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Berk Bozkurt, Aditya Mahajan, Ashutosh Nayyar, Yi Ouyang

We consider the problem of designing a control policy for an infinite-horizon discounted cost Markov decision process $\mathcal{M}$ when we only have access to an approximate model $\hat{\mathcal{M}}$. How well does an optimal policy $\hat{\pi}^{\star}$ of the approximate model perform when used in the original model $\mathcal{M}$? We answer this question by bounding a weighted norm of the difference between the value function of $\hat{\pi}^\star $ when used in $\mathcal{M}$ and the optimal value function of $\mathcal{M}$. We then extend our results and obtain potentially tighter upper bounds by considering affine transformations of the per-step cost. We further provide upper bounds that explicitly depend on the weighted distance between cost functions and weighted distance between transition kernels of the original and approximate models. We present examples to illustrate our results.

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Tianwei Ni, Benjamin Eysenbach, Erfan Seyedsalehi, Michel Ma, Clement Gehring, Aditya Mahajan, Pierre-Luc Bacon

Representations are at the core of all deep reinforcement learning (RL) methods for both Markov decision processes (MDPs) and partially observable Markov decision processes (POMDPs). Many representation learning methods and theoretical frameworks have been developed to understand what constitutes an effective representation. However, the relationships between these methods and the shared properties among them remain unclear. In this paper, we show that many of these seemingly distinct methods and frameworks for state and history abstractions are, in fact, based on a common idea of self-predictive abstraction. Furthermore, we provide theoretical insights into the widely adopted objectives and optimization, such as the stop-gradient technique, in learning self-predictive representations. These findings together yield a minimalist algorithm to learn self-predictive representations for states and histories. We validate our theories by applying our algorithm to standard MDPs, MDPs with distractors, and POMDPs with sparse rewards. These findings culminate in a set of practical guidelines for RL practitioners.

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Erfan Seyedsalehi, Nima Akbarzadeh, Amit Sinha, Aditya Mahajan

In spite of the large literature on reinforcement learning (RL) algorithms for partially observable Markov decision processes (POMDPs), a complete theoretical understanding is still lacking. In a partially observable setting, the history of data available to the agent increases over time so most practical algorithms either truncate the history to a finite window or compress it using a recurrent neural network leading to an agent state that is non-Markovian. In this paper, it is shown that in spite of the lack of the Markov property, recurrent Q-learning (RQL) converges in the tabular setting. Moreover, it is shown that the quality of the converged limit depends on the quality of the representation which is quantified in terms of what is known as an approximate information state (AIS). Based on this characterization of the approximation error, a variant of RQL with AIS losses is presented. This variant performs better than a strong baseline for RQL that does not use AIS losses. It is demonstrated that there is a strong correlation between the performance of RQL over time and the loss associated with the AIS representation.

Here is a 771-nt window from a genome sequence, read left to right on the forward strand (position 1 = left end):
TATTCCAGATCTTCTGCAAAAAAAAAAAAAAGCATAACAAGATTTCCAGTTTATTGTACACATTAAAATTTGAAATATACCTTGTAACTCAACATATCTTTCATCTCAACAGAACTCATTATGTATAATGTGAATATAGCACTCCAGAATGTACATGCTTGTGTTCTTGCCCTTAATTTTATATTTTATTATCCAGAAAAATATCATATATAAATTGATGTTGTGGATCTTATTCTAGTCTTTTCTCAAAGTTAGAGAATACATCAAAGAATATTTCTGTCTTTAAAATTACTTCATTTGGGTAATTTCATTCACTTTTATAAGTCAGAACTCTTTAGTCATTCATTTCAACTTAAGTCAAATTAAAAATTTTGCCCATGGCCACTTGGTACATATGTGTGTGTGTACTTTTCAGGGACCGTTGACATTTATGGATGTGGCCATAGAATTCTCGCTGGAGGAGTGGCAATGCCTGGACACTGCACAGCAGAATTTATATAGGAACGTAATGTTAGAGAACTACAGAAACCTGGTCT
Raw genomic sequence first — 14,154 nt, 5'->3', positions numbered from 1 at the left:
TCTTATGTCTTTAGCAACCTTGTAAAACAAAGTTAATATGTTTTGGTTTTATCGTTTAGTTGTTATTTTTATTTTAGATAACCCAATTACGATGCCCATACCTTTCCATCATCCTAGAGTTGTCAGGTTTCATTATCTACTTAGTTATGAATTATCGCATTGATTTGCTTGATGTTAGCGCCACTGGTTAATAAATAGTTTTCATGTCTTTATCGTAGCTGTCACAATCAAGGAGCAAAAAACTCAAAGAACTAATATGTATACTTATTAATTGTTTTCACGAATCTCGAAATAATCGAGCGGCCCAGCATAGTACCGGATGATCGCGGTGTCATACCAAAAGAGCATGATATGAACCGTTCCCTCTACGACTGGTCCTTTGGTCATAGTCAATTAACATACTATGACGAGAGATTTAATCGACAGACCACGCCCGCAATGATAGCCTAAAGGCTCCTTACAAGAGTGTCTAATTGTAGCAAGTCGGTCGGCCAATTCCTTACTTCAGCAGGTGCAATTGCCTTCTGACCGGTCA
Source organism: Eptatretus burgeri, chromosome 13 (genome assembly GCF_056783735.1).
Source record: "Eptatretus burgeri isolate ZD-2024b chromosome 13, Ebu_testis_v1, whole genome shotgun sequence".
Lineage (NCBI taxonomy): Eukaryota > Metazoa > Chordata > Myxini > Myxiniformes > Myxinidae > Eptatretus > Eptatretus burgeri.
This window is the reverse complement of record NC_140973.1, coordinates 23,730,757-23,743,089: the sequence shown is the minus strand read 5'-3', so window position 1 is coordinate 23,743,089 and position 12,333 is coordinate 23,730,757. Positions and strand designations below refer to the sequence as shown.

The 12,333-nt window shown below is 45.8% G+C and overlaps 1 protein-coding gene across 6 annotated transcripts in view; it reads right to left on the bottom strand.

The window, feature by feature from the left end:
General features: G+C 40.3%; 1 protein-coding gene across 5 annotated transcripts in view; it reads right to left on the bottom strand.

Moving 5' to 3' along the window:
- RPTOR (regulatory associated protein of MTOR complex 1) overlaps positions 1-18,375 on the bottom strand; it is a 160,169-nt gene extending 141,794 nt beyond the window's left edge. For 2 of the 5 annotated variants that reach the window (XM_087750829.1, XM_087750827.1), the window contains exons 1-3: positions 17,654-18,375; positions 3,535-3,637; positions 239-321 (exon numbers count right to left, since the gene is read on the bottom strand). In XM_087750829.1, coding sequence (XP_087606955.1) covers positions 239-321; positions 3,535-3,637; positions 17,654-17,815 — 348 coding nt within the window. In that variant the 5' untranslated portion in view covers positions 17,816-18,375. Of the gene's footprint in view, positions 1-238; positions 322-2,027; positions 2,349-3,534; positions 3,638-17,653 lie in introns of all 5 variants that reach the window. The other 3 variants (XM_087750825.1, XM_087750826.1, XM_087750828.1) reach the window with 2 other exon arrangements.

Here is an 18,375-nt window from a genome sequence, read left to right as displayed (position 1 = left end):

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Hadi Nekoei, Akilesh Badrinaaraayanan, Amit Sinha, Mohammad Amini, Janarthanan Rajendran, Aditya Mahajan, Sarath Chandar

Decentralized cooperative multi-agent deep reinforcement learning (MARL) can be a versatile learning framework, particularly in scenarios where centralized training is either not possible or not practical. One of the key challenges in decentralized deep MARL is the non-stationarity of the learning environment when multiple agents are learning concurrently. A commonly used and efficient scheme for decentralized MARL is independent learning in which agents concurrently update their policies independent of each other. We first show that independent learning does not always converge, while sequential learning where agents update their policies one after another in a sequence is guaranteed to converge to an agent-by-agent optimal solution. In sequential learning, when one agent updates its policy, all other agent's policies are kept fixed, alleviating the challenge of non-stationarity due to concurrent updates in other agents' policies. However, it can be slow because only one agent is learning at any time. Therefore it might also not always be practical. In this work, we propose a decentralized cooperative MARL algorithm based on multi-timescale learning. In multi-timescale learning, all agents learn concurrently, but at different learning rates. In our proposed method, when one agent updates its policy, other agents are allowed to update their policies as well, but at a slower rate. This speeds up sequential learning, while also minimizing non-stationarity caused by other agents updating concurrently. Multi-timescale learning outperforms state-of-the-art decentralized learning methods on a set of challenging multi-agent cooperative tasks in the epymarl (papoudakis2020) benchmark. This can be seen as a first step towards more general decentralized cooperative deep MARL methods based on multi-timescale learning.

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Gandharv Patil, Aditya Mahajan, Doina Precup

Reinforcementlearning(RL)folkloresuggeststhathistory-basedfunctionapproximationmethods,suchas recurrent neural nets or history-based state abstraction, perform better than their memory-less counterparts, due to the fact that function approximation in Markov decision processes (MDP) can be viewed as inducing a Partially observable MDP. However, there has been little formal analysis of such history-based algorithms, as most existing frameworks focus exclusively on memory-less features. In this paper, we introduce a theoretical framework for studying the behaviour of RL algorithms that learn to control an MDP using history-based feature abstraction mappings. Furthermore, we use this framework to design a practical RL algorithm and we numerically evaluate its effectiveness on a set of continuous control tasks.